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Savour Some Revolutionary Wine Stories On India’s 75th

As India celebrates 75 proud years of independence, we join the celebration by filling our glasses with a clutch of revolutionary wines that changed the wine world for good
India stands proud and poised at the cusp of a historic landmark its journey of independence that began spectacularly on August, 15th 1947. Becoming a free country and dispensing the yoke of a parasitic empire took collective belief, conviction, courage and invention – all the attributes that birthed the world’s biggest democracy and also in varying degrees lead to some compelling vinous milestones. The adventurous and liberal new world brims with exciting ones – New Zealand’s re-invention and firing up of Sauvignon Blanc that made the grape an international phenomenon, California accent to wine royalty at the Paris Tasting in 1977 and Argentina’s creation of an indigenous white grape Torrontes. Not the old world was quite on the revolutionary front. Modern Italian wine will forever be defined by the Super Tuscan revolution while Bordeaux’s off-appellation garage wine enjoy cult status and command top dollar
Super Tuscans
The Super Tuscan revolution transformed Italian wine that had till the 1980s been rooted in rigorously traditional approach much like neighbouring France. Only local grapes were permitted so much so that winemakers couldn’t even plant grapes originating from neighbouring regions. Fed up with this hyper-local approach, some bold oenologists rebelled and planted French noble grapes and blended them with the Tuscan super grape Sangiovese. And such was the stratospheric success of the Super Tuscans the world over, commanding prices on par with Brunello and Chianti, that the Italian wine administration recognized the phenomenon with a specific classification and peer region like Piedmont and Verona followed Tuscany’s lead. The Super Tuscan phenomenon charges on and stands as a compelling inspiration to rule breaking winemakers.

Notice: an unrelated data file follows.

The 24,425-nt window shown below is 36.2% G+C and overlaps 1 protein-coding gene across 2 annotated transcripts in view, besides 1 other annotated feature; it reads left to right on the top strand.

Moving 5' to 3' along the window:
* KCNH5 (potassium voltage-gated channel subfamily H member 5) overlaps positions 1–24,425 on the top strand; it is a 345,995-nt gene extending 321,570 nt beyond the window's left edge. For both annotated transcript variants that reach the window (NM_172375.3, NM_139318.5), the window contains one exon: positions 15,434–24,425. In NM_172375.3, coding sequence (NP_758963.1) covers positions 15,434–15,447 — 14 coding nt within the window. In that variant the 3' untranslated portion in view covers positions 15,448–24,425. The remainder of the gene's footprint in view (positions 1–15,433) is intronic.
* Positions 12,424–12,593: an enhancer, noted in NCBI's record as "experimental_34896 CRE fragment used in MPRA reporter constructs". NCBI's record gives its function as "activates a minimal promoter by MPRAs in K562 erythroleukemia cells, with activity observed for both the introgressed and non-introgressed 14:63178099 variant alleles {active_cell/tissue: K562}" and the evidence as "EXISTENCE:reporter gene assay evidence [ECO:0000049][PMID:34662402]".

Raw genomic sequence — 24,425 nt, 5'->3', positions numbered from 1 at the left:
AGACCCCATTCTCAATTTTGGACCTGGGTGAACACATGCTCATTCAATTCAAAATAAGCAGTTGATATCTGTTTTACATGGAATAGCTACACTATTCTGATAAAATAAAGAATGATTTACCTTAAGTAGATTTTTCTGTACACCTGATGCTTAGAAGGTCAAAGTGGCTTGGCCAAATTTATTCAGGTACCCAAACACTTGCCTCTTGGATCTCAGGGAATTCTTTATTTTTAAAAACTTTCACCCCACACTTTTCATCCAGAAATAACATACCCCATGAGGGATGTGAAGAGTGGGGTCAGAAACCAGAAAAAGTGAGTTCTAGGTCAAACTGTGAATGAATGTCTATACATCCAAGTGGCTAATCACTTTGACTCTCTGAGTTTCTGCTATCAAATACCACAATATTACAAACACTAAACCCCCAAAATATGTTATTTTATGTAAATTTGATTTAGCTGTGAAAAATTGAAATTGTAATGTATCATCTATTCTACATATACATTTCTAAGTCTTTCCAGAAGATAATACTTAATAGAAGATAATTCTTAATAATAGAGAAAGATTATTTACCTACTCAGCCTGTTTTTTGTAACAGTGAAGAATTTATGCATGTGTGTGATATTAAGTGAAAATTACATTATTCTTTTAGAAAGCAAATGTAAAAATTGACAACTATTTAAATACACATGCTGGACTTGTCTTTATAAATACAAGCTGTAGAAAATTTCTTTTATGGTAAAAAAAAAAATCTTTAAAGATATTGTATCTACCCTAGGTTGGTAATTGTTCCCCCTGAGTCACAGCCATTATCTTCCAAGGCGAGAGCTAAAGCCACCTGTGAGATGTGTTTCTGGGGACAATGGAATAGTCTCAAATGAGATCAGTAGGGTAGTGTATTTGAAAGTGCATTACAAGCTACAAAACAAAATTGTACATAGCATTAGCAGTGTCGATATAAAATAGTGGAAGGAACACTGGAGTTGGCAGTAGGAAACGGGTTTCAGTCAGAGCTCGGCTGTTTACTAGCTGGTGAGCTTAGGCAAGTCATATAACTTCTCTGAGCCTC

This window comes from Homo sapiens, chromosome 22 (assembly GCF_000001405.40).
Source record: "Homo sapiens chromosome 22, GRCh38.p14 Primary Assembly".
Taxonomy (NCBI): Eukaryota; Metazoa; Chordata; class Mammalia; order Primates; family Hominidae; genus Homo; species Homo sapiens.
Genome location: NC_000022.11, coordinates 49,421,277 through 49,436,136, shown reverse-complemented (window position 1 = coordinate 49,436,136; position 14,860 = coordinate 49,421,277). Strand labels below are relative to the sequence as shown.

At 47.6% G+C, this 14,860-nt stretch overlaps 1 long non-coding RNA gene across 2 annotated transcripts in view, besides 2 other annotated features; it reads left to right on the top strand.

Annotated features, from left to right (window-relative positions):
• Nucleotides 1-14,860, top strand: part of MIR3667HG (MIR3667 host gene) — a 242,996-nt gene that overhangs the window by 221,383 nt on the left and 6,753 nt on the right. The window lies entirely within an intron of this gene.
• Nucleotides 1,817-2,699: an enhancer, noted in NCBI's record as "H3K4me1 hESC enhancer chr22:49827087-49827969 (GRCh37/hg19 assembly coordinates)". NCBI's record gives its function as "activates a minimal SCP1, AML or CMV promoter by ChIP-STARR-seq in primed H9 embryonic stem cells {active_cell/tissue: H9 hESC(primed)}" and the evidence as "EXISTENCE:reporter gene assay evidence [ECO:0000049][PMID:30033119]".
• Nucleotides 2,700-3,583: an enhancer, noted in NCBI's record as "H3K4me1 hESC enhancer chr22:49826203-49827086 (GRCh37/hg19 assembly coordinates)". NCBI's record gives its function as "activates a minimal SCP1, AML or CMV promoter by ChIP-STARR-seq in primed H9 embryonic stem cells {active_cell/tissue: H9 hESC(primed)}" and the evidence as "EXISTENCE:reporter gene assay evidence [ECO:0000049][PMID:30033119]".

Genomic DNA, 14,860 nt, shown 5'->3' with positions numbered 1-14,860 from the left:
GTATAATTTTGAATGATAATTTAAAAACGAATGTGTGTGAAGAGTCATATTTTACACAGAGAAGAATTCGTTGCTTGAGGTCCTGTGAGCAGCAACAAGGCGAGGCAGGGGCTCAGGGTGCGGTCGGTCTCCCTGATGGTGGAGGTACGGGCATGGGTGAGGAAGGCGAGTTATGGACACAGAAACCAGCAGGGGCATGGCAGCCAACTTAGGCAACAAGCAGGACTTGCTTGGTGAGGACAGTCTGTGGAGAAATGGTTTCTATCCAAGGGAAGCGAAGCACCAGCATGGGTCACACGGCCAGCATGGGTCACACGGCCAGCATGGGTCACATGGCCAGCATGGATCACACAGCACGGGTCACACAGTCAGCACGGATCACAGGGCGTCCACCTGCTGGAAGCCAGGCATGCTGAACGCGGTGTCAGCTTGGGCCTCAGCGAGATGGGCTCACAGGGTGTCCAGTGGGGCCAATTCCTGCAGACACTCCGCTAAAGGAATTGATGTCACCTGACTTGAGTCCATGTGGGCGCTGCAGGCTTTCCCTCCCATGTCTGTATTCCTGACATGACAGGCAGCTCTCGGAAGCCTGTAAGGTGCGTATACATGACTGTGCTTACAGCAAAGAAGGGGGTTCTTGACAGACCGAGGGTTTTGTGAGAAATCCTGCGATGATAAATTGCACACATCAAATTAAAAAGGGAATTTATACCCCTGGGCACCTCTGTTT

New Zealand Super Sauv
The New World has a significant trove of successes to talk up in the five or so decades of its modern industry and New Zealand Sauvignon Blanc almost certainly sits at the very top. New Zealand winemakers took a chance on planting Sauvignon Blanc vines in one Marlborough region on South Island in 1974. What gave was a harvest of fruit that would come to define Marlborough and eternal national pride. New Zealand Sauvignon Blanc or Kiwi Savvy B as the local dotingly call the white wine thrived in Marlborough’s generous sunshine, vitally cool nights and hardy, loam soils. The iconic NZ Sauvignon Palate that critics call the ‘fruit bomb’ is a literal rush of intense tropical fruit and touch of pepper and grass. While recent styles have toned down the vigor a bit, the Kiwi Savvy B’s still got it.
Made In South Africa
South Africa has notched up many an achievement on its vinous journey though nothing comes close to its invention of Pinotage. This red grape is a triumphant milestone for South Africa — the only grape of international profile to have been created in the 20th century. South Africa’s first ever viticulture professor and scientist Abraham Izak created Pinotage by crossing Pinot Noir with Cinsault. This offspring of a Burgundian and Southern Rhone grape captivated palates, sparked debates and challenged winemakers for many a vintage, still going strong in South Africa Pinotage is not shy on the nose with lush and jammy notes buzzing up the nose and tasting the wine reveals a plethora of blackberry, passion fruit and plum, finishing with tannins that grip. The Western Cape Pinotage, especially the Stellenbosh expression is regarded as the gold standard.